8 April 2016
This is the third article of a 3-part series. In this article we look at actions, innovations and the solution to plastics in the ocean.
What Actions Can We Take?
In addition to the 4 R’s: Refuse, Reduce, Reuse, Recycle, there are a couple of important actions you can take to help keep plastics out of the ocean.
Getting trash and plastics off the beach is the best action a person or community can take. You can do it anytime. The debris collected needs to be disposed of properly to be sure it does not end up back in the ocean.
Saturday, 17 September is this year’s International Coastal Clean-up Day. Started more than 40 years ago by the Ocean Conservancy, the 2014 Coastal Clean-up involved 561,895 people in 91 countries who cleaned-up 7,357,618 kg of trash. Who cleaned-up the most debris? Hong Kong cleaned up 3,898,652 kg with only 24,895 volunteers. Those numbers tell you how big the debris problem is in Southeast Asia.
This event is an opportunity to develop community pride, provide a fun learning experience for schools, and a chance to enjoy a day with your friends. To organize your own event, you can sign-up on their website.
Clean-up the Reefs
PADI’s Project Aware Foundation encourages its dive centers around the world to organize “Dive Against Debris” events. They also provide an on-line toolkit to help any diver organize an event. It is a great way to get plastics off the reefs and out of other underwater environments. Any diver can collect plastic debris, beverage cans, and abandoned fish gear during a dive. Be sure to have a line cutter or scissors for safely removing fishing line or plastics entangled on corals – otherwise you will do more harm than good. Net bags that can be closed work well for holding the debris until you can get back on land to dispose of it safely.
Are There Any Innovative Solutions?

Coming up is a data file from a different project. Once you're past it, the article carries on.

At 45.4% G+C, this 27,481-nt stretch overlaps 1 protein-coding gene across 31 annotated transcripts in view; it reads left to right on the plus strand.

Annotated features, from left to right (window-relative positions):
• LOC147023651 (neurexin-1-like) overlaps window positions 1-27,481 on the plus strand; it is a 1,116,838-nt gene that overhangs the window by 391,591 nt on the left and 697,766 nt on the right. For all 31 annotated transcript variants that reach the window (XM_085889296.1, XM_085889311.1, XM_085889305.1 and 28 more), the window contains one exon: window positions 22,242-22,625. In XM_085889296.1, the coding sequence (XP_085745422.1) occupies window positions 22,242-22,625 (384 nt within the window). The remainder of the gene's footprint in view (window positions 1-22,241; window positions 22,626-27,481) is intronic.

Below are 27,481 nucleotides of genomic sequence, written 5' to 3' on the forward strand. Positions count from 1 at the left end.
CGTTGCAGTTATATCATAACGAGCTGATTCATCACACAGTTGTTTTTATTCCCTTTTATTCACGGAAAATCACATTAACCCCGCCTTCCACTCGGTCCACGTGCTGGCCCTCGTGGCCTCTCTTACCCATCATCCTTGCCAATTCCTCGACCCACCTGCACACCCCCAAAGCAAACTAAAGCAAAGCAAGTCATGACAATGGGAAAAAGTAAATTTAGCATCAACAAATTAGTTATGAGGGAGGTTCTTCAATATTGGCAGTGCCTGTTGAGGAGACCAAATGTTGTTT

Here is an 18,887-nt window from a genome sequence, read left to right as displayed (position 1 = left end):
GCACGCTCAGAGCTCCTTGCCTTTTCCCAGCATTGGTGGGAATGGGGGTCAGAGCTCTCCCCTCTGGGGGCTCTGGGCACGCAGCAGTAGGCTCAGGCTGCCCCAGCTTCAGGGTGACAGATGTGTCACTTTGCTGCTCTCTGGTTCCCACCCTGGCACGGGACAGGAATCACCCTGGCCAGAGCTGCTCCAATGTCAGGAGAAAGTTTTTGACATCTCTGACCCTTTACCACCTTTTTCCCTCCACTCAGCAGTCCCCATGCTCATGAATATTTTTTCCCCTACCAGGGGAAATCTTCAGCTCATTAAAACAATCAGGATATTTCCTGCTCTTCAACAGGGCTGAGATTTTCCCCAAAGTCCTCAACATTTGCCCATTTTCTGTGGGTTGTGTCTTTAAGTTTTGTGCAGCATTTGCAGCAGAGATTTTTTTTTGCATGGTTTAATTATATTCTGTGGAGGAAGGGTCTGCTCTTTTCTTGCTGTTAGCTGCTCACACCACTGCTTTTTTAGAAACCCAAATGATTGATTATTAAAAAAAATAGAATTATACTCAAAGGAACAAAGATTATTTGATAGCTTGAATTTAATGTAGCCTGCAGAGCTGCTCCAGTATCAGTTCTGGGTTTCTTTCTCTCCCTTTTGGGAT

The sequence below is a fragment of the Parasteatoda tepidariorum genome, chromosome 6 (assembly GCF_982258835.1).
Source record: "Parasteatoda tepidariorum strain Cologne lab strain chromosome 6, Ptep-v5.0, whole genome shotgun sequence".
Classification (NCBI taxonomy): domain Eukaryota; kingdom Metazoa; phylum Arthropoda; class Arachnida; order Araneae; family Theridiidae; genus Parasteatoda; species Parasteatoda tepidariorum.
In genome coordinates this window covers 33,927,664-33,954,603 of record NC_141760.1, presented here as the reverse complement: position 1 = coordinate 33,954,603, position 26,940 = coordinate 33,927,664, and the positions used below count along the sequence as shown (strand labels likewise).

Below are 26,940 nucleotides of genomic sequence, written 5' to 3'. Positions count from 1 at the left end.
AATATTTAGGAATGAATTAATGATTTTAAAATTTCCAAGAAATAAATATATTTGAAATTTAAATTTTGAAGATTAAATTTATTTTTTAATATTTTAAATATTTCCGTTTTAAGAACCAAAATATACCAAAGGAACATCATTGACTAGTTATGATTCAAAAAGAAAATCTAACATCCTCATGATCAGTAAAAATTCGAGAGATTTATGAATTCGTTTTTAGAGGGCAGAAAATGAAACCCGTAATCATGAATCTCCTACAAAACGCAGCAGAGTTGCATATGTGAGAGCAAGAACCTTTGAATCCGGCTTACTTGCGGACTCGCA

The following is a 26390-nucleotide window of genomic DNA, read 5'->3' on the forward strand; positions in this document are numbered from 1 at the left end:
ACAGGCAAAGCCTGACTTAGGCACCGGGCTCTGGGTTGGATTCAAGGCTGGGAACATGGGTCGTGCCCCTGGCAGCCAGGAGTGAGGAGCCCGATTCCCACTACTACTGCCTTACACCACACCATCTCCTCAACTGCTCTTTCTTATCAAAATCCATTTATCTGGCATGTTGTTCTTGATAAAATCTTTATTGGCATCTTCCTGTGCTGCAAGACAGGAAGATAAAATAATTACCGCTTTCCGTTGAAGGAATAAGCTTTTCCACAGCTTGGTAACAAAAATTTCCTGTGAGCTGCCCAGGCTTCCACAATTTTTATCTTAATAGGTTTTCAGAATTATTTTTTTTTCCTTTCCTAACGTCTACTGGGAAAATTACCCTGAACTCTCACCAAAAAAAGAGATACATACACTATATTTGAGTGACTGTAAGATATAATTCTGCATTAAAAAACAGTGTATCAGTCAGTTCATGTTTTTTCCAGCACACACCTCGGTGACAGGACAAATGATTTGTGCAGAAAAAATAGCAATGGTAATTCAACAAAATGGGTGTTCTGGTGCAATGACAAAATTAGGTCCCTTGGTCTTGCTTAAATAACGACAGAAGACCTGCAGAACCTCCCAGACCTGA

There are some innovations in the development phase that could help get plastics out of the water. Here are just two examples:
At the “Innovate UK” show in November last year, the inventors at Bluebird Marine Systems LTD showed their model for the “Sea Vax.”
The boat is powered by solar panels and two wind turbines. As the boat moves forward, the water and plastics flow into an opening. Electric pumps and filters separate macro- and microplastics from the water. An onboard shredder breaks up larger pieces of debris. The boat will be around 44 m long and fully autonomous.
The inventors estimate that the boat will be able to generate enough energy to treat an average of 89.9 million liters of seawater in a year and remove as much as 22,000,000 kg of plastic from water that has high concentrations of solid plastic. The plastic is stored in a cargo hold that can carry around 150 tons until it can be unloaded.
The Sea Vax could be used in river estuaries, harbors, and even on open waters. The prototype project will cost about £138,000 (roughly US$198,000 ) and take a year to develop.
The Big Boom
Now in a prototype test phase, the innovation of a young Dutchman, Boyen Slat (he was just a teenager at the time), caught the attention of media and doners. Now The Ocean Cleanup is testing its prototype in the ocean off the coast of Japan. If it works, they will tackle the Great Pacific Garbage Dump, one of the 5 gyres (slowly swirling vortex) in the world where plastic debris gathers in the ocean. Since the water currents of the gyres circulate toward a central point, the plastics naturally concentrate there. The concept is to use a stationary boom floating on the surface to collect the plastics. The movement of the water will push the macroplastic debris along the boom towards the center. When it arrives at the center, a conveyer belt will collect the debris on a platform. Ships can collect the debris from the platform for recycling on land.
There are many in the scientific and technical community who critize the project, but they are not proposing better ideas. Large waves in stormy open seas might be a problem. Or algae and other life forms could grow on the booms making them heavy and pulling them down below the surface. However, Dutch engineers have good knowledge and experience working with the ocean.
We hope that it works, but it will not solve the whole problem. The majority of the plastic in the gyres are microplastics. These plastic particles are suspended in the water going down several meters, making it more like a soup, and there are no ideas yet how these can be removed.
Policy and Infrastructure Improvements
As discussed in the first article in this series, there are 5 countries in Asia that have the largest amount of plastic going into the ocean. Efforts are underway to improve the policies, the collection of waste, and improve the permanent disposal or waste-to-energy conversion in those countries. Organisations such as the United Nations Environmental Programme and the Trash Free Seas Alliance are working with countries to help make progress. But that will take time, and the plastics continue to pour into the ocean.